Cloud and Autonomic Computing Conference
The ACM Cloud and Autonomic Computing Conference
(CAC 2013)
InterContinental Hotel, Miami, Florida, USA  August 5-August 8, 2013
  Pictures now available!
  Students: Apply for support!
  Keynotes now available.
  Program now available.
  Cloud Security tutorial added.
  Call for Posters updated.
  Registration page now available.

University of Arizona, USA

Texas Tech University, USA

Barcelona Supercomputing Center, Spain

Mississippi State University, USA

Indiana University, USA

Swedish Institute of Computer Science, Sweden
Paper submission due:
  Mar. 15, 2013, 11:59 pm EST
  Mar. 25, 2013, 11:59 pm EST
Notification to authors:
  May 8, 2013
Final paper due:
  June 1, 2013

Recent advances in computing, networking, software and mobile technologies have led to the development of cyberspace services that are pervasive and ubiquitous and that touch all aspects of life and economy. Through such advances, cloud and autonomic services will revolutionize the way we do business, maintain our health, conduct education, and how we secure, protect, inform and entertain ourselves.

Along with these advances, however, we are experiencing strong challenges to our ability to ensure that our cyberspace resources and services are properly regulated, under appropriate review and control, manageable and secure. The insertion of increasingly automated processes and procedures into normal workflows for personal, scientific and business transactions requires extreme care in design of these systems to ensure that such challenges are properly met.

The main focus of the CAC is to be the premier international forum to present the latest research, applications, and technologies to make cloud and autonomic computing systems and services easy to design, to deploy and to implement, while achieving the simultaneous goals to be self-manageable, self-regulating and scalable with little involvement of human or system administrators.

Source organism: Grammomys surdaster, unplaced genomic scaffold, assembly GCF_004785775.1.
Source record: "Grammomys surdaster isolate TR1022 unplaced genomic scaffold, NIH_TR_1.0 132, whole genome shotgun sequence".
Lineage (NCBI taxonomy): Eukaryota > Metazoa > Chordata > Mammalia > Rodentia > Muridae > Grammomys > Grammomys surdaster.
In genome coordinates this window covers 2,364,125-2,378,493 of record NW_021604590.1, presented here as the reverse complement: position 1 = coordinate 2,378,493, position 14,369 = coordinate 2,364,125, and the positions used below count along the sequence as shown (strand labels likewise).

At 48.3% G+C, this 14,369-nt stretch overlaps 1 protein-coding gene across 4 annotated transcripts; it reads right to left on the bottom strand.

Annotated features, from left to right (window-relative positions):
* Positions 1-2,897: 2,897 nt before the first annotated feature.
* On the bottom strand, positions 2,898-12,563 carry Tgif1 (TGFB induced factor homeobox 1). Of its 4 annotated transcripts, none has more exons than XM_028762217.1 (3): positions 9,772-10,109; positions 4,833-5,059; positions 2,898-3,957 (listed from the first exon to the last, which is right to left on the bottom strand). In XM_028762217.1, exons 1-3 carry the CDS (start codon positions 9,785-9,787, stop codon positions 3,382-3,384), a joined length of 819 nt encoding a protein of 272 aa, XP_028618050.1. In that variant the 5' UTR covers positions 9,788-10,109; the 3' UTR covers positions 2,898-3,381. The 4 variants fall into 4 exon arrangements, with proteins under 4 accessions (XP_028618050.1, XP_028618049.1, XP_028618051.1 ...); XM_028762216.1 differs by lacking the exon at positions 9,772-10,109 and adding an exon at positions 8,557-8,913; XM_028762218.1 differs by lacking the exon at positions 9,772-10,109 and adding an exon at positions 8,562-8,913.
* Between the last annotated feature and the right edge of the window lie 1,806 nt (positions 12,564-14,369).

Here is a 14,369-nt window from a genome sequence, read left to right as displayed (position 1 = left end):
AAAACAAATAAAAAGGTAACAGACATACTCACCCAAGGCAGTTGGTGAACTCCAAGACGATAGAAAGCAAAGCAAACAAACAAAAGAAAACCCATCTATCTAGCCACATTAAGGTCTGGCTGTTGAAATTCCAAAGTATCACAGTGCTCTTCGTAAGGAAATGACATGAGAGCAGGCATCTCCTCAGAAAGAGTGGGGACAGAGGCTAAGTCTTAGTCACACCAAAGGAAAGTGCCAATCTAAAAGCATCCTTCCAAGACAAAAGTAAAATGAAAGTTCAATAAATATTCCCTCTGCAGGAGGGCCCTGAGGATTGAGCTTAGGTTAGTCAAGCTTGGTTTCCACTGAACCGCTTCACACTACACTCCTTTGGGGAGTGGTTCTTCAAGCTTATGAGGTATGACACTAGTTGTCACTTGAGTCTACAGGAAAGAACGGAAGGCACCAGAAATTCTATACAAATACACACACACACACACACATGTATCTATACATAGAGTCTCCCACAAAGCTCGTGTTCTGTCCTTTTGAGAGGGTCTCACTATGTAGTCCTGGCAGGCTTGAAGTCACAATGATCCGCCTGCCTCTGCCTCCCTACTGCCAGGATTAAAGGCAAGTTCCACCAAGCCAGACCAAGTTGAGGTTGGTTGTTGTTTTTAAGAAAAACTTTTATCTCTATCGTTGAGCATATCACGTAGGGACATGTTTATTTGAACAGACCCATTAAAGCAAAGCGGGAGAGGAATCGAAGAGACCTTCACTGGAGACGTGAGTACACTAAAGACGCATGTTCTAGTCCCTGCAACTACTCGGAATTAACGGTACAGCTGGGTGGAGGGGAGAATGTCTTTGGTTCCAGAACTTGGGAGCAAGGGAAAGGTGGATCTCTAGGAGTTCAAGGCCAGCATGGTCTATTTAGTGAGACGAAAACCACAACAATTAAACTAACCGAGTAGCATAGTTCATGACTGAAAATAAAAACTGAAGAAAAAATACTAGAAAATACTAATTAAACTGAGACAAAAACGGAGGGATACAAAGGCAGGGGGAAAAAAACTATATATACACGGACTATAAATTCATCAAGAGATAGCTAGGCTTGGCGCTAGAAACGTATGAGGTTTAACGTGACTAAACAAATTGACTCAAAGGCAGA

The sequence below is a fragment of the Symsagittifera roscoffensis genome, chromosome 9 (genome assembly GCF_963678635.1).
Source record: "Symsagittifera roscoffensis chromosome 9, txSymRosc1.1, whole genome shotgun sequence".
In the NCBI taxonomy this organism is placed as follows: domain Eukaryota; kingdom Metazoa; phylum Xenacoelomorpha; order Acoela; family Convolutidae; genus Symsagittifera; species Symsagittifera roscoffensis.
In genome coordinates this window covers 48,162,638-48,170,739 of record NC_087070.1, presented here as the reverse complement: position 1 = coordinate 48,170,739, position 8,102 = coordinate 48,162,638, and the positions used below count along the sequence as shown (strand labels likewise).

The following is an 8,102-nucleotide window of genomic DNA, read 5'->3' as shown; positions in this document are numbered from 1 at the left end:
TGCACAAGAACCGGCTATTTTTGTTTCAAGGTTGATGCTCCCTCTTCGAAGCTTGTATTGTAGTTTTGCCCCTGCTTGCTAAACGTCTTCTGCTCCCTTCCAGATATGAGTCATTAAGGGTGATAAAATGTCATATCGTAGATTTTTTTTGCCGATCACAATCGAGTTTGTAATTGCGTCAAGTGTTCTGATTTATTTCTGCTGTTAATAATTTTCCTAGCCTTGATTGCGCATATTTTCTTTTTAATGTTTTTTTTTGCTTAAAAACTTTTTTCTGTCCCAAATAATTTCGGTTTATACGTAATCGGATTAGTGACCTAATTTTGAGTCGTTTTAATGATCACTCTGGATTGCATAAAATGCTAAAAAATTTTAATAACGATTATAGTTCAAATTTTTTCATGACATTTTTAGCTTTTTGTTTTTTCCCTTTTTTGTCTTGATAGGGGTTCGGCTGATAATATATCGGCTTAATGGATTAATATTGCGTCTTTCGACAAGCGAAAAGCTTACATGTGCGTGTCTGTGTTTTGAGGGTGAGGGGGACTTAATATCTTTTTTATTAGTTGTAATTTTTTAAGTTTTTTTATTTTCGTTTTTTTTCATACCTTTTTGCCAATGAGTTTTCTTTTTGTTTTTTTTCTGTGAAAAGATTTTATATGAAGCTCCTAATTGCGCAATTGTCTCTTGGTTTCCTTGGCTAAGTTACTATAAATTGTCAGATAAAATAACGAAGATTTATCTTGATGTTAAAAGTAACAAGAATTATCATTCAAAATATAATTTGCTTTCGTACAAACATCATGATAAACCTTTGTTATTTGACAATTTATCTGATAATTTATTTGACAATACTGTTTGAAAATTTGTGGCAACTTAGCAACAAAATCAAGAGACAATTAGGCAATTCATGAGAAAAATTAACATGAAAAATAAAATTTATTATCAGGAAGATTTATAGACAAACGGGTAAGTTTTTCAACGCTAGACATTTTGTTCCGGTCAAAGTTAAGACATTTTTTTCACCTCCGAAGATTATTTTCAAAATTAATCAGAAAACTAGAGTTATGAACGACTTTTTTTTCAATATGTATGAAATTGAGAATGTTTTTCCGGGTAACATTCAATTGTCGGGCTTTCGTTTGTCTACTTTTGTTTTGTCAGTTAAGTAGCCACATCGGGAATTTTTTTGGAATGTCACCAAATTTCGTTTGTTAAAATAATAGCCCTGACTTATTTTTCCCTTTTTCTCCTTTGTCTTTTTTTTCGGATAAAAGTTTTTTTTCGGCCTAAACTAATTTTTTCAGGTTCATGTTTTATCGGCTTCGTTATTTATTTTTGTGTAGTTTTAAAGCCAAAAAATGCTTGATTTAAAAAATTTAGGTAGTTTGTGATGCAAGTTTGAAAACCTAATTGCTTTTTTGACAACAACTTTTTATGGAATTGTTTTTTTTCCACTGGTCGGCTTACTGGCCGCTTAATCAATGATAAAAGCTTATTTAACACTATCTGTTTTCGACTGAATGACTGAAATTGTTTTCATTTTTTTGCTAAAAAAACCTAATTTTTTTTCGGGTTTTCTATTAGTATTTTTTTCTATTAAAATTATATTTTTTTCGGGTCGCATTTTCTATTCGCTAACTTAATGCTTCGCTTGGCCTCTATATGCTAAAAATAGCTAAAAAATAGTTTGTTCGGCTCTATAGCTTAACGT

Special Tracks

The CAC conference main topics are grouped into four special tracks: Autonomic Cloud Computing; Autonomics for Extreme Scales; Autonomic Cybersecurity; and Autonomic Computing Foundation: Tools and Applications. Program vice-chairs in each of these research areas will coordinate the efforts regarding papers focused in these tracks.

  • Autonomic Cloud Computing: Vice Chair Rosa Badia
    • Self-management cloud services
    • Autonomic cloud applications and services
    • Autonomic virtual cloud resources and services
    • Cloud workload characterization and prediction
    • Monitoring and analysis of behavior of cloud resources and services
    • Theoretical frameworks for modeling and analysis autonomic computing systems and services
  • Autonomics for Extreme Scales: Vice Chair Gregor von Laszewski
    • Large scale autonomic systems
    • Self-optimizing and self-healing at petacomputing scale
    • Self-managing middleware and tools for extreme scales
    • Experiences in autonomic systems and applications at extreme scales (petacomputing)
  • Autonomic Cybersecurity: Vice Chair Sherif Abdelwahed
    • Self-protection techniques of computing systems, networks and applications
    • Metrics to evaluate and performance of self-protection algorithms
    • Anomaly behavior analysis of autonomic systems and services
    • Data mining, stochastic analysis and prediction of autonomic systems and applications
    • Metrics to characterize and quantify the cybersecurity algorithms (confidentiality, Integrity, and Availability of autonomic systems
    • Datasets and benchmarks to compare and evaluate different self-protection techniques